In that light, Constellation recently bought the Casa Noble tequila brand —Tequila is a Mexican province — and with the Mexican-American guitarist Carlos Santana as an equity partner will pitch the new product to American consumers.
“I met Santana when he did a concert at CMAC,” Sands said. Constellation also has a deal with rocker Dave Matthews involving The Learning Tree wines.
Sands said that one of the company’s focuses before it got into beer was to reduce company debt, streamline distribution channels and place a greatest emphasis on the North American market. Constellation in 2010 sold its Australian and United Kingdom operations to an Australian company.
“That worked well for us last year when we purchased the Modelo brands,” Sands said. “Maybe that was serendipitous. Or maybe it was just being in the right place at the right time.”
A dip in the financial road was encountered last month, when Constellation’s fiscal second-quarter results missed Wall Street’s estimates. A voluntary recall of some beer bottles slowed things down, and the company later announced that it is buying a controlling interest in a Mexican Anheuser-Busch Co. glass-bottle factory for $300 million.
That factory, which Sands said would become, once it is expanded, one of the largest in the world, will serve the soon-to-expand Nava, Mexico, brewery. That plant will increase its capacity by 4.2 million barrels by the end of 2017.
And then there is the company’s wealth. Employees holding company shares saw their investments take off once the beer deal was sealed.
Take off as in rocket.
In June 2012, the Constellation Brands share price was $19.11. Monday, it closed at $85.06.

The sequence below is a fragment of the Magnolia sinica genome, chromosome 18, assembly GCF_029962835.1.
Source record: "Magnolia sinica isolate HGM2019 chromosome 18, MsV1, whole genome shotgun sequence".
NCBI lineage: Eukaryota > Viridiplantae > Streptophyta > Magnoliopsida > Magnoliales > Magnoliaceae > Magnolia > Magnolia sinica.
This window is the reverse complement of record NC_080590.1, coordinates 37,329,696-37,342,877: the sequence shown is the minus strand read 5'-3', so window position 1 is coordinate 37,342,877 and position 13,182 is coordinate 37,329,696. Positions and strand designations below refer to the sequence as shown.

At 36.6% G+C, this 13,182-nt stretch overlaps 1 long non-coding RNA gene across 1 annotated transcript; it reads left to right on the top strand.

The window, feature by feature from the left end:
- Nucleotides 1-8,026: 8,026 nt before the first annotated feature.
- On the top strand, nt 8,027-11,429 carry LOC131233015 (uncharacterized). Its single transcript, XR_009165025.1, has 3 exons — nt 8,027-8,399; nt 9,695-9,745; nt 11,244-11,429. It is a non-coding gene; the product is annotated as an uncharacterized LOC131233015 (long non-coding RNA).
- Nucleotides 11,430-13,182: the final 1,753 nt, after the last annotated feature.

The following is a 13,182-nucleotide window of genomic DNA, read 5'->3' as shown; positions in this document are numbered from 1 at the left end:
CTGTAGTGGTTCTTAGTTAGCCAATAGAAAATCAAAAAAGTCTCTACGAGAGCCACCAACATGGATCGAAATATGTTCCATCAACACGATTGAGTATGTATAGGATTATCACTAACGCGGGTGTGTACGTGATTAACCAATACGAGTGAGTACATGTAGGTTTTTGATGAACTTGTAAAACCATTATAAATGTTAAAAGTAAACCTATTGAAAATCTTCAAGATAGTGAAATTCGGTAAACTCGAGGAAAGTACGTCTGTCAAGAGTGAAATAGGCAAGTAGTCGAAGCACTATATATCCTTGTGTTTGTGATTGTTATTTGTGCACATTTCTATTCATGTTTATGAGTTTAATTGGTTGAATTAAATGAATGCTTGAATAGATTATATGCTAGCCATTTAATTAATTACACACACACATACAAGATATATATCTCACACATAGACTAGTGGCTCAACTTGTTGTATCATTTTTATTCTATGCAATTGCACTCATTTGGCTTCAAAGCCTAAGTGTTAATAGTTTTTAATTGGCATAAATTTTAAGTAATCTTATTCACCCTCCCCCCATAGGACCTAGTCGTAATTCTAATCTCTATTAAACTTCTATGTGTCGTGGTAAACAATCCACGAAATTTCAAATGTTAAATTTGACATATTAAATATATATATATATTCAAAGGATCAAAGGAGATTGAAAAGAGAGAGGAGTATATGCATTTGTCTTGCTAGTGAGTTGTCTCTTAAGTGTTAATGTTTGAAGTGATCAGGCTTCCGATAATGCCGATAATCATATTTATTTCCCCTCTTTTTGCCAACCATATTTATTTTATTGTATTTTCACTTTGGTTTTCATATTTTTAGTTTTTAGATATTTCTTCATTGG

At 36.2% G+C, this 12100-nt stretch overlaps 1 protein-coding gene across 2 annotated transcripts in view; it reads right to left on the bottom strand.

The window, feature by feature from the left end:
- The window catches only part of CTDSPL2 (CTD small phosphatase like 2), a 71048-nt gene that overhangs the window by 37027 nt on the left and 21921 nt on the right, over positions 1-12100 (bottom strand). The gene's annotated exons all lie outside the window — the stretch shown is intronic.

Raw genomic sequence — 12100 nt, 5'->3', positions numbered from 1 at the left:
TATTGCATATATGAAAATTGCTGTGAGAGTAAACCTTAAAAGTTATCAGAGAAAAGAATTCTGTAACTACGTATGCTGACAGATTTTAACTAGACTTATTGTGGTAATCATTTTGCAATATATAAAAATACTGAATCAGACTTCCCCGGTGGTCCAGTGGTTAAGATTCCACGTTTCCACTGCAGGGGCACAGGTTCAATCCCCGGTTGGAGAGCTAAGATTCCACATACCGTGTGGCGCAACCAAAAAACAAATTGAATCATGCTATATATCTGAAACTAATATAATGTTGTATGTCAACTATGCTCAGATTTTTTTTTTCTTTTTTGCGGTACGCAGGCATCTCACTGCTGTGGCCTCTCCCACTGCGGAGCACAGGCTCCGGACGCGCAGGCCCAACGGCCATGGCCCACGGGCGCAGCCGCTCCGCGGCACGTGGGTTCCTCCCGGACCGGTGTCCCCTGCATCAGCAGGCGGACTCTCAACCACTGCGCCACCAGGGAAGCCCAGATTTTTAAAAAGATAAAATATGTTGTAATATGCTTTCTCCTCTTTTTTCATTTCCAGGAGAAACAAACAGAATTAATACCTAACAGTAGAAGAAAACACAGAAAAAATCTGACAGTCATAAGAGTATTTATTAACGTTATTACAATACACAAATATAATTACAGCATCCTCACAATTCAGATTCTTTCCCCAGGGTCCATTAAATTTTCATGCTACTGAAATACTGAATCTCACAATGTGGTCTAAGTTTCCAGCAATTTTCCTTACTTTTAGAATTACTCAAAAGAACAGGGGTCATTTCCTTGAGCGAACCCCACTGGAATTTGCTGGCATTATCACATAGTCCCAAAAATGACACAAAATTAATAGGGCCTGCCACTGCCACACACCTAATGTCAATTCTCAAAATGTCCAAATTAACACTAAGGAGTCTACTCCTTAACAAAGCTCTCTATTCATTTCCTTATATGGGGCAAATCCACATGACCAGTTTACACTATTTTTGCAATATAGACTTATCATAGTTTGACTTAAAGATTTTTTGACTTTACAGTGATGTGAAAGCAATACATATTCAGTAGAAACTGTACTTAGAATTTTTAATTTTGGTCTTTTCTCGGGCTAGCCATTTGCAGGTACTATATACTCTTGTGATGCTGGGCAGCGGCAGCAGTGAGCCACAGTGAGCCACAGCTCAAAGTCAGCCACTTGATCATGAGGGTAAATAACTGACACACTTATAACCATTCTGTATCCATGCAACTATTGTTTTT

In terms of market capitalization and stock value, Constellation may be Rochester’s richest company. Because the company has had a stock-based profit-sharing program for years, even middle-management employees have taken in thousands of dollars over the past two years.
“The good thing is that I haven’t seen people take the money and run,” Sands said. “We haven’t lost people. In fact, we’ve gained.” He said that the added wealth is a good thing for Rochester and vicinity, giving the local economy a boost in all the ways that local families spend.
The Sands family and Constellation have separate philanthropic operations that Sands said will continue on its path of giving in the Rochester area. Volunteering remains an important part of the community outreach, with a company-wide program called “Nourishing Neighbors” addressing the growing problems of hunger and poverty.
“I think Rochester has a great tradition in this regard, going back to George Eastman,” Sands said.
“You can say Kodak missed out on the change in technology,” Sands said. “But we’re an alcoholic beverage company. We have to be vigilant and not get too smug. But I don’t think technology is going to affect us as it did Kodak.”
Source: Democrat & Chronicle